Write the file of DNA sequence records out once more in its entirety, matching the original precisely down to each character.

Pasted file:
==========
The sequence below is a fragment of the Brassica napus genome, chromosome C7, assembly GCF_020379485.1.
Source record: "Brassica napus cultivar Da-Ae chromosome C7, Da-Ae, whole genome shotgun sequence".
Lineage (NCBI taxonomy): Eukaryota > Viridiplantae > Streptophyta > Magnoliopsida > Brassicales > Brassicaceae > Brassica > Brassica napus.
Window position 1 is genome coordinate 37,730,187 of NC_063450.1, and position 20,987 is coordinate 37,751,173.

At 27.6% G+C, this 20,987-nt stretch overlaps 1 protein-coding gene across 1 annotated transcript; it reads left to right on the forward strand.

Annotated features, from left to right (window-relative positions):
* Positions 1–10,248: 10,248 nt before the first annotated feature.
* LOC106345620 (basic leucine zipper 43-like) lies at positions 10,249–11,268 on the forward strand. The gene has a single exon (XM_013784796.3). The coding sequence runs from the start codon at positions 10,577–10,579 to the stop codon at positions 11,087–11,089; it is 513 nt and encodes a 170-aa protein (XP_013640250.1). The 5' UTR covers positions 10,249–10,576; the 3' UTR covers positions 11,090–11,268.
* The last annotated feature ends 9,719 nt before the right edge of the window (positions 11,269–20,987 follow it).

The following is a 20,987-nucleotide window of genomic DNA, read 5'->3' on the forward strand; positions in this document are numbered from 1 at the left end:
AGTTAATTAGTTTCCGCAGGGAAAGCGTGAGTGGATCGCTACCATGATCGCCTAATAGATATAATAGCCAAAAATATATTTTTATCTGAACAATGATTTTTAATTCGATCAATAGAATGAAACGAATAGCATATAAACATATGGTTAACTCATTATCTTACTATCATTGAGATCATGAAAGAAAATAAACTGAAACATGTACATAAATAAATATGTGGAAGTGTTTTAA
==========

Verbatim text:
The sequence below is a fragment of the Brassica napus genome, chromosome C7, assembly GCF_020379485.1.
Source record: "Brassica napus cultivar Da-Ae chromosome C7, Da-Ae, whole genome shotgun sequence".
Lineage (NCBI taxonomy): Eukaryota > Viridiplantae > Streptophyta > Magnoliopsida > Brassicales > Brassicaceae > Brassica > Brassica napus.
Window position 1 is genome coordinate 37,730,187 of NC_063450.1, and position 20,987 is coordinate 37,751,173.

At 27.6% G+C, this 20,987-nt stretch overlaps 1 protein-coding gene across 1 annotated transcript; it reads left to right on the forward strand.

Annotated features, from left to right (window-relative positions):
* Positions 1–10,248: 10,248 nt before the first annotated feature.
* LOC106345620 (basic leucine zipper 43-like) lies at positions 10,249–11,268 on the forward strand. The gene has a single exon (XM_013784796.3). The coding sequence runs from the start codon at positions 10,577–10,579 to the stop codon at positions 11,087–11,089; it is 513 nt and encodes a 170-aa protein (XP_013640250.1). The 5' UTR covers positions 10,249–10,576; the 3' UTR covers positions 11,090–11,268.
* The last annotated feature ends 9,719 nt before the right edge of the window (positions 11,269–20,987 follow it).

The following is a 20,987-nucleotide window of genomic DNA, read 5'->3' on the forward strand; positions in this document are numbered from 1 at the left end:
AGTTAATTAGTTTCCGCAGGGAAAGCGTGAGTGGATCGCTACCATGATCGCCTAATAGATATAATAGCCAAAAATATATTTTTATCTGAACAATGATTTTTAATTCGATCAATAGAATGAAACGAATAGCATATAAACATATGGTTAACTCATTATCTTACTATCATTGAGATCATGAAAGAAAATAAACTGAAACATGTACATAAATAAATATGTGGAAGTGTTTTAA